According to Parimatch, an international betting company, MMA is the fastest growing sport financially in the last five years across the world. In Delhi, several women are emerging strong and head-on in the sport, traversing through the many boundaries set by society. Women are determined to join the MMA arena even if it means they have to work and perform twice as hard after pregnancy, juggle household chores with training, or leave their careers to pursue their passion for martial arts.
MMA came into action in India with the introduction of All India Mixed Martial Arts Association by Daniel Issac in 2004. In 2012, he, along with Sanjay Dutt and Raj Kundra, founded the Super Fight League, which was India’s first mainstream promotion of the sport. A decade later, the sport has gained extreme popularity, even pushing some to pursue MMA professionally.
Delhi’s female fighters
Shikha Chauhan has been training in MMA since 2015 and was part of the Haryana Sultans at the Super Fight League. “I’ve won medals in nine martial arts , but not everyone recognizes me in playing that. Once you are an MMA fighter, you’re a celebrity. Your fans will cheer you on from the ground”, she says.
Chauhan initially started with MMA to improve her fitness, as she had hypermobility. Gradually, she became more flexible and eventually pursued a career in MMA. However, her family didn’t support her as MMA was not considered a girl’s sport then. So, she tutored to secure money for her training and amateur matches.
But now, people know what MMA is and parents too are interested in sending their kids to training.
Chauhan was on maternity leave following the delivery of her baby through a C-section and is excited to return to the training grounds after a two-year hiatus. “I have given time to my baby and it’s time for me to return. Whenever I see anyone training, I see myself in them”, she says.
But since she has gained 23 kgs, training is difficult for her. With the right training, she had lost 10 kgs earlier, but she still has to reduce 12-15 kgs to be back in the cage.
Initially, she felt pain in the abdomen following the surgery. “Even a small stretch would tire me, it made me question myself. I don’t have the stamina like before, but I’ll be back with proper training”, she says.
“It is a common notion that once you have your baby, your career ends. But it’s wrong. I am preparing for my matches”, she adds. MMA was the common link between Chauhan and her husband Abhishek Bisht, a commonwealth Karate championship medalist with 11 years of coaching experience. They both are now managing Sanshinkan Fitness club along with her training for the most-awaited comeback.
For Puja Tomar, martial arts is a part of her life. She started learning karate at the age of six, followed by Wushu which led her to MMA fighting, which she is focusing on for about five years now. Her fitness regime starts with crossfit training followed by MMA drill, boxing and Jiu-Jitsu.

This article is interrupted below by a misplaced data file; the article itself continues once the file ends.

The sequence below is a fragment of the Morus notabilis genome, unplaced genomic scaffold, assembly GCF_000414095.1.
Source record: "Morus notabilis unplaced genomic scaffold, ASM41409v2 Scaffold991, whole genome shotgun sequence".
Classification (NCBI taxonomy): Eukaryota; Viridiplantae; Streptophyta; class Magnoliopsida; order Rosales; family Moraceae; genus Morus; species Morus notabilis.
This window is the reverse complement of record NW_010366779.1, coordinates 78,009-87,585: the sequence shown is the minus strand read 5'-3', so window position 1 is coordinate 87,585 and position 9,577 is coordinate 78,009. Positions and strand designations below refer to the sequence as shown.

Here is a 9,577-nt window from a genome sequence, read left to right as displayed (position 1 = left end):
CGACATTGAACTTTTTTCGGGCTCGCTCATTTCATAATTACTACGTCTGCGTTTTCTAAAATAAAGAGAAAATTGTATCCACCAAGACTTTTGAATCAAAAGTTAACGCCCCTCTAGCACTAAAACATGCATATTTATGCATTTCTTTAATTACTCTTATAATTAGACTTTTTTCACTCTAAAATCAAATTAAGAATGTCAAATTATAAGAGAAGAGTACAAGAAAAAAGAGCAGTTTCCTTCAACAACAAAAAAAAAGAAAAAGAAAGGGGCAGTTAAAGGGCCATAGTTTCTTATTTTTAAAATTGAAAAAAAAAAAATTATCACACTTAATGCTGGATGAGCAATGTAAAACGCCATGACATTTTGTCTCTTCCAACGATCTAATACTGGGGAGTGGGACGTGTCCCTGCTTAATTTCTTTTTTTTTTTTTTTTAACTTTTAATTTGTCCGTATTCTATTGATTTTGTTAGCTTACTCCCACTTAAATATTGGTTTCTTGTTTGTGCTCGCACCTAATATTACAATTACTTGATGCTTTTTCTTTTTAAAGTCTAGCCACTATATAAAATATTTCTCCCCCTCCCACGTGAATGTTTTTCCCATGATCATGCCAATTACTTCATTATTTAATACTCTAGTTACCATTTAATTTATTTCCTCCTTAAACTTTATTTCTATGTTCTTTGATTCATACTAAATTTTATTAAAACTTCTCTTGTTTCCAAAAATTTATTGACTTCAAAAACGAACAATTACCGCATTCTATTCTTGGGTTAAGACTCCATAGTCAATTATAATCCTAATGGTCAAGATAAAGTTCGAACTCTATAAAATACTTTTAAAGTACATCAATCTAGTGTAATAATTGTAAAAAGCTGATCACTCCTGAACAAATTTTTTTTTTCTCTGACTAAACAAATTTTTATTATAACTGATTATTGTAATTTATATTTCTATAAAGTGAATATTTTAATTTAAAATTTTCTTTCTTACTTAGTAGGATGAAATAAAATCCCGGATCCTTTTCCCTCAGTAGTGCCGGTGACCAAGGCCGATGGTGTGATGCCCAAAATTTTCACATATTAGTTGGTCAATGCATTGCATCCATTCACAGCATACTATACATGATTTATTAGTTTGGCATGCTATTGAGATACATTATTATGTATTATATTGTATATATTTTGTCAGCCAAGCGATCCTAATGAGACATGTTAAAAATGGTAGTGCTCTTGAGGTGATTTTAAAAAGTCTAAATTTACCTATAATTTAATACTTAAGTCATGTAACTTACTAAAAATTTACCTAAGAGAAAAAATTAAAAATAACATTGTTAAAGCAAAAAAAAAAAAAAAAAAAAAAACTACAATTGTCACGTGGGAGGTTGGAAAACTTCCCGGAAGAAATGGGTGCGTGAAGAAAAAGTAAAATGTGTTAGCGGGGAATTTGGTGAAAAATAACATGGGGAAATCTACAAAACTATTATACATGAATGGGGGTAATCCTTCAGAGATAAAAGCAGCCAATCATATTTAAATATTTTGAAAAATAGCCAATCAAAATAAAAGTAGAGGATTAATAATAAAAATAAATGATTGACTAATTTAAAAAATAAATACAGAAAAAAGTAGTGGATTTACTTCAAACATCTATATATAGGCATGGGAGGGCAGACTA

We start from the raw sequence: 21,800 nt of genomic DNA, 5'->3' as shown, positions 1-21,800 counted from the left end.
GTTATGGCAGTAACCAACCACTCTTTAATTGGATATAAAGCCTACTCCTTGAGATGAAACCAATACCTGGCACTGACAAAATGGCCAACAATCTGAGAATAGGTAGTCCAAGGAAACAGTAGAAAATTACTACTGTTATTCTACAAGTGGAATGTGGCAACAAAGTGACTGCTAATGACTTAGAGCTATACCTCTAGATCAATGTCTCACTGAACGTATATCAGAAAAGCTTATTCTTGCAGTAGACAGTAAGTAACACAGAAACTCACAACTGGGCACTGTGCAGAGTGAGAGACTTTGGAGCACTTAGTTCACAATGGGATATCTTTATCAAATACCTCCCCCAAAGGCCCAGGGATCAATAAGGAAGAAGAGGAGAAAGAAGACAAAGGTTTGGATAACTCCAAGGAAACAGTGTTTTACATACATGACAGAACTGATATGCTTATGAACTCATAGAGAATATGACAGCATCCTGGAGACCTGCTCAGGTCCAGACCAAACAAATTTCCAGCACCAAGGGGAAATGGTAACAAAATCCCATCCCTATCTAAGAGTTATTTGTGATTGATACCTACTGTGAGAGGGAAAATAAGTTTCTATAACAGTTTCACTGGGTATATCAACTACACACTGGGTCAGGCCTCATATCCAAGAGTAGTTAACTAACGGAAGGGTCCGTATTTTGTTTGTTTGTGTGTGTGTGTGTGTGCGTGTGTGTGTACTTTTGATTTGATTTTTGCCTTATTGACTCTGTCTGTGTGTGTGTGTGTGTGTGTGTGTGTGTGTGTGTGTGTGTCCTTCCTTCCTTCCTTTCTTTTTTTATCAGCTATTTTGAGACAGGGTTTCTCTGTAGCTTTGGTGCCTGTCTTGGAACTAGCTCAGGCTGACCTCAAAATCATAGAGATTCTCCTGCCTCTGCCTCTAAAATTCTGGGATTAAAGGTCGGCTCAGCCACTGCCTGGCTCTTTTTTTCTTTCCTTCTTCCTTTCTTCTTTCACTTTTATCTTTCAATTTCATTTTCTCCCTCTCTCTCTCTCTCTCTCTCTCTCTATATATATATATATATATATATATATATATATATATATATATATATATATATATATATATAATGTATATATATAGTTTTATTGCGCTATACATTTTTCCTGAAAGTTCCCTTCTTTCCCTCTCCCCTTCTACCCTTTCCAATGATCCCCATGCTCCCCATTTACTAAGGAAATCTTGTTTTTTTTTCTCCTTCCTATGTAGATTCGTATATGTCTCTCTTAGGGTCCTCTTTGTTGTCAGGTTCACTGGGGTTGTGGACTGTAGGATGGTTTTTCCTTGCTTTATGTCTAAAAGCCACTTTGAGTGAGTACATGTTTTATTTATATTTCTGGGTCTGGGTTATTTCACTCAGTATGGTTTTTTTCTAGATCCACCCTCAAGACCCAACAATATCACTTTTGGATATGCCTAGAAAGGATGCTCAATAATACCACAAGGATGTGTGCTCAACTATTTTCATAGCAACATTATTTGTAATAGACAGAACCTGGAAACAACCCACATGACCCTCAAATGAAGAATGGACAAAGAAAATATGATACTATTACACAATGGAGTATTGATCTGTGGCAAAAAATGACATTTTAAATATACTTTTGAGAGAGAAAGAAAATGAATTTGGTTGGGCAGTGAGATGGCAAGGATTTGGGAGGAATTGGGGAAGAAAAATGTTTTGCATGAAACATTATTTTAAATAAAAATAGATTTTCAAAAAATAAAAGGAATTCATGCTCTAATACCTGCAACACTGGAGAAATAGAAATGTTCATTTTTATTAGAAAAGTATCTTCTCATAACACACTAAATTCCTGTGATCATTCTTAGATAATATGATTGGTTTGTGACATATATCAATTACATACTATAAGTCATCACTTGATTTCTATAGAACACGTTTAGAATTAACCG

“None of my extended family members supported me initially because if a girl breaks her hand or leg, who’ll marry her? But my mother’s support has helped me reach this position today”, says Tomar, an ex-fighter in One Championship and a signed fighter at Matrix Fight Night (MFN).
“In my first fight, I knocked out my opponent in a technical knockout, but I wasn’t sure of pursuing MMA as a career until participating in Super Fight League and One Championship”, she says.
She adds, “I didn’t face any kind of gender discrimination in the sport, but the mentality of the society needs to change. Some men left motivating comments under one of my videos. Society too always tries to find faults in whatever we’re doing.”
Tomar is an avid fan of American MMA fighter Rose Gertrude Namajunas. She finds her fighting style very calm and draws inspiration from her.
MMA culture in Delhi
“Name, fame, and pay are the main factors that attract most of the people to this sport”, says Chauhan.
According to Jatin Mogha, trainer at Battlefeel MMA club, “One of the most important reasons for the growth of MMA in Delhi is the dynamic nature of the game. MMA is different from any other sport. In boxing, you only use punches. Wrestling and judo emphasize grappling.”
He continues, “But in MMA, you work on almost every aspect of fighting. Be it karate, boxing, wrestling, or judo, you can use it all at once. It does not require you to come from a certain background. MMA can be played irrespective of the sports background. It also requires you to focus on standing and ground fights, which is a very unique opportunity for any athlete.”
The sport provides a vast fitness regime that’s beneficial for overall health as it enhances not just strength, but also mobility, agility, endurance and stamina, says Mogha.
Siddharth Singh’s Crosstrain Fight Club is among the first MMA clubs in Delhi. Singh has been training in combat sports since 1997. He left his comfortable and secure job to pursue a career in martial arts and is India’s only elite-level Brazilian Jiu-Jitsu medallist.
“Movies play an important role in influencing the youth. Following the release of Brothers and Sultan, the interest in the sport piqued. Speaking of Hollywood, when Never Back Down released, people got really excited”, says Singh.
The exponential growth of world’s premier professional MMA organization, Ultimate Fighting Championship (UFC), is another contributing factor to the emergence of MMA. “Watching matches for free in India has increased the fan base”, adds Singh.
Another workshop is the Street Survival Program, which is primarily developed for countering street fights and incidents. “Road rage fights are quite common these days, and in this seven-day workshop, we teach how to handle these situations physically and mentally”, says Mogha.